Wednesday, February 3, 2021

How Silkworms Saved the Byzantine Economy

The Economic Revival of the Roman World Was Due to Worms

Byzantine silk trade
Detail from Byzantine silk placed in the tomb of Holy Roman Emperor Charlemagne in Aachen (Musée National du Moyen Age, Cluny, Paris). 

The Byzantine Empire had its ups and downs throughout its millennium of existence. At numerous points, it faced a significant crisis but then craftily found a way to surmount it. These methods were so clever and tricky that we still use the word "byzantine" to describe them. In the Sixth Century, right before just such a grave crisis descended upon the empire, the lowly silkworm enabled the Byzantines to dodge an economic sinkhole and continue to finance the military on which the Byzantine state's survival depended.

Byzantine silk trade
Silk was very well known to Romans from the days of the Roman republic onward. Shown is a Roman fresco from Pompeii of a Meanade in a sheer silk dress (Naples National Archaeological Museum).

The Importance of Silk in the Roman World

The Roman Empire and its successor state, the Byzantine Empire, had numerous customs and traditions that reflected their place in the ancient world. For instance, purple dye was a sign of royalty. One of these traditions was the use of silk for certain specific purposes. These included the use of a 3.4 meter-wide silk coronation mantle for Byzantine emperors. Silk was considered so important that it became a constant trading commodity that was a prime source of state revenue. Purple silk was so exclusive that only the Emperor, his family, and his retinue could wear it.

Pliny the Elder
Pliny the Elder was a bit confused but also impressed by silk. He bemoaned the trade imbalance resulting from the purchase of this expensive luxury for women.

Silk, despite its source in far-off places, had been around since roughly the time of Alexander the Great ca. 300 BC. The Romans for many centuries had no idea how it was made and thought it derived from some kind of plant. Pliny the Elder (23/24 AD - 79), for instance, sniffed in The Natural History VI, 54 that silk was a bit fabulous for his tastes:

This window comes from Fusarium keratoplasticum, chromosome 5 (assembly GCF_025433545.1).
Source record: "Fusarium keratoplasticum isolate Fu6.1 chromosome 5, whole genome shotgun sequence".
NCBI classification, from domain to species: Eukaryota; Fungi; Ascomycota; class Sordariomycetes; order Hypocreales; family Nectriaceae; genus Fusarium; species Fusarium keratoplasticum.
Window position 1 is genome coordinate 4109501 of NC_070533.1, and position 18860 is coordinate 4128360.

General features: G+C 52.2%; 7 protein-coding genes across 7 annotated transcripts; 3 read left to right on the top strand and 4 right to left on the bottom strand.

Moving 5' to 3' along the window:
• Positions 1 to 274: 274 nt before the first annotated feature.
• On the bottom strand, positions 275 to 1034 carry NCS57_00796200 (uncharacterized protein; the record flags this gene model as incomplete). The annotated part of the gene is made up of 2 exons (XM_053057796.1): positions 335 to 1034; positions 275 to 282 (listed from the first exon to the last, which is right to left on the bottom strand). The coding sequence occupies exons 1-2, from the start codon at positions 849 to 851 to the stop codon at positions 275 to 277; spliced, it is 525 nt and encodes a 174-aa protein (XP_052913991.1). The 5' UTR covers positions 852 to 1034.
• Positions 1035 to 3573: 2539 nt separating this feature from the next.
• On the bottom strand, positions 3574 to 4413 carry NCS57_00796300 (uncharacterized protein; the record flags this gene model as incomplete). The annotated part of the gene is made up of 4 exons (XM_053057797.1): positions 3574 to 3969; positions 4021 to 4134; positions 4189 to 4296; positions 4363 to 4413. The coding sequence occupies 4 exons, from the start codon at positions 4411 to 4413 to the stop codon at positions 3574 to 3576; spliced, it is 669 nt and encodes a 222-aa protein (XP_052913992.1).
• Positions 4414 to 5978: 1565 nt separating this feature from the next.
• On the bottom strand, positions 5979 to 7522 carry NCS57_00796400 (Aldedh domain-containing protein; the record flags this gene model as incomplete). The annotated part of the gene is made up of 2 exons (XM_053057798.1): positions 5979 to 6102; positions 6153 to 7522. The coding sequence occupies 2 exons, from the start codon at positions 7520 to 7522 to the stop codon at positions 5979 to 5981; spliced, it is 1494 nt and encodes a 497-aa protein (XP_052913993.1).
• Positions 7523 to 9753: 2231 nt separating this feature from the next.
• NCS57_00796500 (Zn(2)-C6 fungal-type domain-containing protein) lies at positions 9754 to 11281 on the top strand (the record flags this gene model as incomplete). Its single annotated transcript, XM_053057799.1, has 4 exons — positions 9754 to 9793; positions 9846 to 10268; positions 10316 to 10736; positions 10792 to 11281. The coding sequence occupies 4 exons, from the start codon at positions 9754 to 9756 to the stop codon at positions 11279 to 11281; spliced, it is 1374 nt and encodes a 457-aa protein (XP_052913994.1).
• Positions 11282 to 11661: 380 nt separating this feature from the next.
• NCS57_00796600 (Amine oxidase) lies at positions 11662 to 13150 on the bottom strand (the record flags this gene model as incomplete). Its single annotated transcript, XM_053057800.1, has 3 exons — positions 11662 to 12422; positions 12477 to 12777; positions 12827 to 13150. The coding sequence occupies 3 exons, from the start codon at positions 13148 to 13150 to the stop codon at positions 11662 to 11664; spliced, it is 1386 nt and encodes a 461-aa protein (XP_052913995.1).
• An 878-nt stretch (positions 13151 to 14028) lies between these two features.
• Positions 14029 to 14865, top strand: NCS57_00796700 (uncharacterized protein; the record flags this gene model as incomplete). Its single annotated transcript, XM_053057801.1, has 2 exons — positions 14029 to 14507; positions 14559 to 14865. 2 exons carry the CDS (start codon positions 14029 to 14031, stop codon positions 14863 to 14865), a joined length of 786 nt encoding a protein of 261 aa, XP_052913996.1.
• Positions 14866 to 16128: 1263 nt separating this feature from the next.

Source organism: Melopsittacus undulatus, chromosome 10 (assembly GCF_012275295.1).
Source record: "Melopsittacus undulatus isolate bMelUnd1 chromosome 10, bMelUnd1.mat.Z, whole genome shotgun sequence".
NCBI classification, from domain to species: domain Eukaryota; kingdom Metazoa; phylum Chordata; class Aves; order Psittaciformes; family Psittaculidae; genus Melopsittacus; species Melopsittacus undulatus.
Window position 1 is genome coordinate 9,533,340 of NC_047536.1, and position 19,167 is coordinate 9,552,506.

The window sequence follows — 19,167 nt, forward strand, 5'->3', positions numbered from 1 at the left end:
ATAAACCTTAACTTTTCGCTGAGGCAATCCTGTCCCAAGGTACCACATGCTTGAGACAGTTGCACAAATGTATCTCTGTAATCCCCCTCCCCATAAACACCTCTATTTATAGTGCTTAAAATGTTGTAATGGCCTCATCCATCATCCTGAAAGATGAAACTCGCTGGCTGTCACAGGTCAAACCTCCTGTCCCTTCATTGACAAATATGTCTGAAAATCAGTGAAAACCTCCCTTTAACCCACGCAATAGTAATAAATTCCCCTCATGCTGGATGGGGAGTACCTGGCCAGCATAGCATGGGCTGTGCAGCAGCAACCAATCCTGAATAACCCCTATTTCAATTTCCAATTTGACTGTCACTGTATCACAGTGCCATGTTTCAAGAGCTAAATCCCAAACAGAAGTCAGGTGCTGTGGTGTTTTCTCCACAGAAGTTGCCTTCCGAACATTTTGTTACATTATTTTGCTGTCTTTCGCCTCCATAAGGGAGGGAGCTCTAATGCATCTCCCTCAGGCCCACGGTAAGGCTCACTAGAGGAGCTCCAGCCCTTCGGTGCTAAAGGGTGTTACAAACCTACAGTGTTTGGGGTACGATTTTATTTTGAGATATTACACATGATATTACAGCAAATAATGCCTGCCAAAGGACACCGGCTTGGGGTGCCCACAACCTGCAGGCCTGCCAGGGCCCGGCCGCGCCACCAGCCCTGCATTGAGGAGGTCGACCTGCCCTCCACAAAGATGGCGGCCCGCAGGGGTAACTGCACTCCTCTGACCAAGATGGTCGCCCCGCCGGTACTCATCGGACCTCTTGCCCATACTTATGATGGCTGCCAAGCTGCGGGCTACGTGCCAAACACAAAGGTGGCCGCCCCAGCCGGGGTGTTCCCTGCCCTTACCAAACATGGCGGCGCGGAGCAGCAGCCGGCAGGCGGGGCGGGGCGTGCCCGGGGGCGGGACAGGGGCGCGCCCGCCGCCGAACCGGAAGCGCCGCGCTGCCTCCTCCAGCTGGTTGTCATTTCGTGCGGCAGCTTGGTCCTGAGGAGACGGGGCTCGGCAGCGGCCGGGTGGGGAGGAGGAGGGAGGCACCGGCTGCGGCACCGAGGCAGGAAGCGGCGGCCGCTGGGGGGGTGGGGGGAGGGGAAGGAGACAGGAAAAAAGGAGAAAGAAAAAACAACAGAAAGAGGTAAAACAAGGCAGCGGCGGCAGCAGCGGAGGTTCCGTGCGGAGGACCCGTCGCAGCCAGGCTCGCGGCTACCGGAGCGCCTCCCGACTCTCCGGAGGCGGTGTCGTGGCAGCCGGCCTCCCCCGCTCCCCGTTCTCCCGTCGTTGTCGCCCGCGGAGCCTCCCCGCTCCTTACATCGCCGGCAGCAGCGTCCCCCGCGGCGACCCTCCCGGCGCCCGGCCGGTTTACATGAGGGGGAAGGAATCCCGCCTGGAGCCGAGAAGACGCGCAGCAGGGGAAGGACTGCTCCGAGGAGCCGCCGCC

The Seres (Chinese), are famous for the woolen substance obtained from their forests; after a soaking in water they comb off the white down of the leaves… So manifold is the labour employed, and so distant is the region of the globe drawn upon, to enable the Roman maiden to flaunt transparent clothing in public.
At roughly the same time as Pliny, Seneca the Younger (3 BC-65 AD) also decried silk as befitting only the lowest class of women (Excerpta Controversiae 2.7):

I can see clothes of silk, if materials that do not hide the body, nor even one's decency, can be called clothes ... Wretched flocks of maids labour so that the adulteress may be visible through her thin dress, so that her husband has no more acquaintance than any outsider or foreigner with his wife's body.

Pretty much everybody else, though, loved and respected silk's feel and appearance, however. Silk was important not just because it was rare and expensive, but because it was the absolute height of fashion in sophisticated circles. It was a symbol of political authority, required for church events, and an obligatory fashion accessory throughout the aristocracy. In fact, silk use was codified in sumptuary laws. As with all luxury goods, it was prized by people who could pay quite generously for it. Ordinary workers couldn't wear silk (laws prevented that), but the lords and ladies at the villas where they worked might.

Byzantine silk trade
Byzantium controlled the two main routes over which silk could be obtained, the northern overland route and the southern shipping route through Egypt.

If anything, silk was more important in the Byzantine Empire than it had been in the Roman Empire (and here is why we divide the two empires by name, because they were not identical). Whereas men were forbidden by law from wearing silk in the Roman Empire, Byzantine men increasingly preferred silk to the classic Roman woolen toga. Byzantines, in fact, often wore unisex (ungendered) outfits, and they often included at the very least silk trim.

Byzantine emperors (Basilei) controlled the trade in silk. They reserved the right to grant or deny the right to import or export silk to other states. Given Byzantium's geographical control of the trade routes from the East where the finest silk was produced (some silk was made in Syria beginning at least as long ago as the fifth-century using local worms, but this silk was considered inferior). These permits were highly prized and a key source of revenue for the Byzantine state.

Roman outpost in the Farasan Islands
The Roman outpost in the Farasan Islands, which are located at the lower right of the globe where the red line crosses the Red Sea, was the furthest from Rome in the entire Empire. This outpost was there specifically to protect the trade with India for silk and other valuable commodities (Google Earth).